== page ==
Monday, March 31, 2008

I Recommend the Hot Stone Pedicure For Sure

Dan, Shef, and I each have our own twin beds on this trip. The twins are lined up in a row. Shef’s is on the floor, while Dan and I have frames; but we all know how unlikely the kid is to stay-put in the evening hours, especially when there are other warm bodies in such close proximity.

Anyway, there’s a small gap between Dan’s twin and my twin, and last night, one of the things that was keeping me from resting well was the thought that Shef would get himself lodged in the gap and that this would have dire consequences. I actually had kind of a fight with him at about 2:30 because I wanted him to get his legs out of the gap and move over by the wall, for god’s sake.

Fortunately for both of us, at about 4:00, I completely stopped caring about him dangling his legs in the gap; and just felt unbelievably lucky for each additional minute of blissful slumber.

Shef viewed access to the gap as a victory, and announced proudly at the breakfast table that he had “slept in the crack hole.”

Sunday, March 30, 2008

True Love Revolution

Me: Shef, you've gotta stop picking your nose.

Shef: But I like to.

Me: Well, it's just not the greatest thing to do.

Shef: I love it.

Me: It's disgusting.

Shef: It's my fave.

Monday, March 24, 2008

The Kid Is Four

I can't believe it! I mean, what the hell? FOUR?!

And, since he's all grown up, why doesn't he yet sleep through the night?

Anyway, Dan and I gave him a Razor scooter for this grown-up fourth birthday, complete with the absolutely-necessary elbow and knee pads and new, well-fitting helmet. He seems very pleased, and he's been practicing his technique in our family room.

Friday, March 21, 2008

I Woke Up Cursing the Snow

Today has been a lot of hard work. There was a noon-release at the high school, which meant we might as well not have been there at all, since none of us were in the mood.

After 5th period, Rachel told me, she’d overheard my embarrassing intro to class that hour, which was, “Okay, everybody! Sit down and try to act like normal human beings!” which I shouted cavalierly with the door half-open.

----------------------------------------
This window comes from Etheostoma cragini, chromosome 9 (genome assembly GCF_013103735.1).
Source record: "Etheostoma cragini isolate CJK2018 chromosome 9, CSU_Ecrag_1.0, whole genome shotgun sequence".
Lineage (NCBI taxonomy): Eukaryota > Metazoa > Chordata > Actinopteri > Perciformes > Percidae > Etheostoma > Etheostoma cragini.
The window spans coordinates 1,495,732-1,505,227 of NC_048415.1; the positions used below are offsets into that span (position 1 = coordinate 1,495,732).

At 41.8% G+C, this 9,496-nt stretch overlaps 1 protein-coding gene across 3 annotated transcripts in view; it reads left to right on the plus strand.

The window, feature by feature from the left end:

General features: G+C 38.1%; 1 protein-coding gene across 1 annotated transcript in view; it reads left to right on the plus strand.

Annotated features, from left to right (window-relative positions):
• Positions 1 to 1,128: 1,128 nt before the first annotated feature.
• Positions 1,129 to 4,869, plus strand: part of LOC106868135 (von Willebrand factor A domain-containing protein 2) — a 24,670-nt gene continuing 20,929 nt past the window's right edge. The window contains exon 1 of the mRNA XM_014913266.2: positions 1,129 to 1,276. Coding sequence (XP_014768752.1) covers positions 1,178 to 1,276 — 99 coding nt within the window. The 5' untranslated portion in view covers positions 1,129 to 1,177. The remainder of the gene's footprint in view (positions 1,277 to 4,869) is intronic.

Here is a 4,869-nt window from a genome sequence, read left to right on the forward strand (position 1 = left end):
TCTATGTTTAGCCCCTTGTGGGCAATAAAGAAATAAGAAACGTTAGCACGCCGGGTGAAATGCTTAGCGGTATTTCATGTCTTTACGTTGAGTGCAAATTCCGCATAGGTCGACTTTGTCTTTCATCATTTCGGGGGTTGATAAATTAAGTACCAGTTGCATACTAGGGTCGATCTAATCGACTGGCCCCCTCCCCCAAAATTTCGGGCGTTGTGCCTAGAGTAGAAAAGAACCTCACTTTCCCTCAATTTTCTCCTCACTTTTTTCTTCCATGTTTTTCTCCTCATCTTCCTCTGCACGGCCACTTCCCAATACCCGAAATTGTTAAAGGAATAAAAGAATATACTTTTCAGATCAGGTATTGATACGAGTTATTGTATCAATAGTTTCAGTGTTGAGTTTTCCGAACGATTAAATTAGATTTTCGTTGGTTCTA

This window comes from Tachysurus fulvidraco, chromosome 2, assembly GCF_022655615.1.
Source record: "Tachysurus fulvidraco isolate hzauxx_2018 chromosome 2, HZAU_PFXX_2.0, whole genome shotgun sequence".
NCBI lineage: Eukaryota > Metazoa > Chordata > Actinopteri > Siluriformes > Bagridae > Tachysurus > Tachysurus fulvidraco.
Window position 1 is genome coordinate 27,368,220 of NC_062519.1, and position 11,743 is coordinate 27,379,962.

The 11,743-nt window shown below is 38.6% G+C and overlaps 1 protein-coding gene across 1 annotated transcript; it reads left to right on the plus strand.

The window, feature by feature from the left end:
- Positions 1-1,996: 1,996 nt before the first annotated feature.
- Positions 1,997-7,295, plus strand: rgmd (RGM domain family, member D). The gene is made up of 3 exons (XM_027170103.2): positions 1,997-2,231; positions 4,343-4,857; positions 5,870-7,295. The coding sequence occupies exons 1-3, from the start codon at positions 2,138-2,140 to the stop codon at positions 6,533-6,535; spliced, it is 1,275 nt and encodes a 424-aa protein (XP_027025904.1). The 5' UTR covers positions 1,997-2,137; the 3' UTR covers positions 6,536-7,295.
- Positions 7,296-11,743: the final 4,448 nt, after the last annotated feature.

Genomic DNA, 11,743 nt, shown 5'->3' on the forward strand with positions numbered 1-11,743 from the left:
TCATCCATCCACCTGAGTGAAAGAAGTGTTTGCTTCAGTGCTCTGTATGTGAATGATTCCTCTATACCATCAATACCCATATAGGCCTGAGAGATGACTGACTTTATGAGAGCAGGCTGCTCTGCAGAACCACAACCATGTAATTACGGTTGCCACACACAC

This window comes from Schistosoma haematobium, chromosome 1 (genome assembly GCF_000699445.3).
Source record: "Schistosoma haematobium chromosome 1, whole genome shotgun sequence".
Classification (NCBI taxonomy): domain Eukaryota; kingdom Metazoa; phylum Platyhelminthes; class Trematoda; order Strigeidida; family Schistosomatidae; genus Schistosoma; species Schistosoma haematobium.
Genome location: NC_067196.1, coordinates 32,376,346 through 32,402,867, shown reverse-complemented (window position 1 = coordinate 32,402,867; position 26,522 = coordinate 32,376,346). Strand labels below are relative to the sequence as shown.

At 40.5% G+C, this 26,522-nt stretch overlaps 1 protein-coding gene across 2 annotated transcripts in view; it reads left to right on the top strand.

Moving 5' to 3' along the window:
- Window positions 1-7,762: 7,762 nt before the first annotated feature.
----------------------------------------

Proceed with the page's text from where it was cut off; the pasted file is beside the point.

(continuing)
I’ve also been stressed over the lesson I’m supposed to do at Shef’s school this afternoon. When I signed up to “visit,” I didn’t know I’d have to actually teach something, but then the teacher was all, “What do you want to do when you come?” What? I said. “Well,” she said, “Abbi’s mom is doing a craft.” A CRAFT? And then, apparently, Abbi's mom gave all the kids suckers.

Of course, I don’t do crafts, so I came up with something that involves showing off Shef’s large collection of knights and castles books. It seems like it’s going to be very hard, to tell you the truth. Four-year-olds are a whole different thing than sophs. I have eaten six girl- scout cookies in preparation for the experience.

Wednesday, March 19, 2008

Top Chef Tonight. Hallelujah.

Because the belly has been getting so round and so out there, people have started patting it without permission and asking if I’m “so, so excited” and “getting ready.”

Well, sure, I say. But my due date is still ten weeks away, and that’s a really long time from now. A really long time to waddle through the high school hallways, where I spend my days with sixteen-year-olds whose responses to my lessons in the last few days have included, “Why do we always have to do this stupid stuff?” and “But that’s not what I read in Spark Notes.”

This morning a colleague from the Spanish department suggested I try running stairs before my next appointment in an attempt to spike my blood pressure and procure a doctor-mandated month on the couch. As the days tick down to spring break, I think the pubescents alone will be enough to cause danger to my health.

Sunday, March 16, 2008

You Who Are On The Road Must Have a Code That You Can Live By

I remember from last time that pregnancy can cause really strange dreams, and I’ve been having some doozies. The weirdest ones come in the morning, right before I wake up.

This morning, I dreamed that I had attached one of those black office clips to my lip. (That’s not the weird part. I would totally do that, just ask my mother.)

Then, the black clip caused some kind of paralytic nerve injury when I was trying to remove it; and my lip folded over on itself, swelled up, and felt frozen as if under the influence of novocaine. (Maybe that’s actually entirely probable?)

And then, I led a discussion about symbolism and other literary devices with a small group from my sixth hour at a round table, while trying to navigate my lip. It kept getting stuck under my teeth, and most of the students were either snickering at me or laughing outright. None of them had read the text we were discussing, and I was trying valiantly to get them to make some guesses about the importance of the colors mentioned in it. (Now that I think about it, this more-or-less mimics my in-real-life experience of sixth hour at least a couple of times per week, so this dream I guess is remarkably realistic. My lip feels a little tingly just now, reliving it.)

Saturday, March 15, 2008

Close Your Eyes, Give Me Your Hand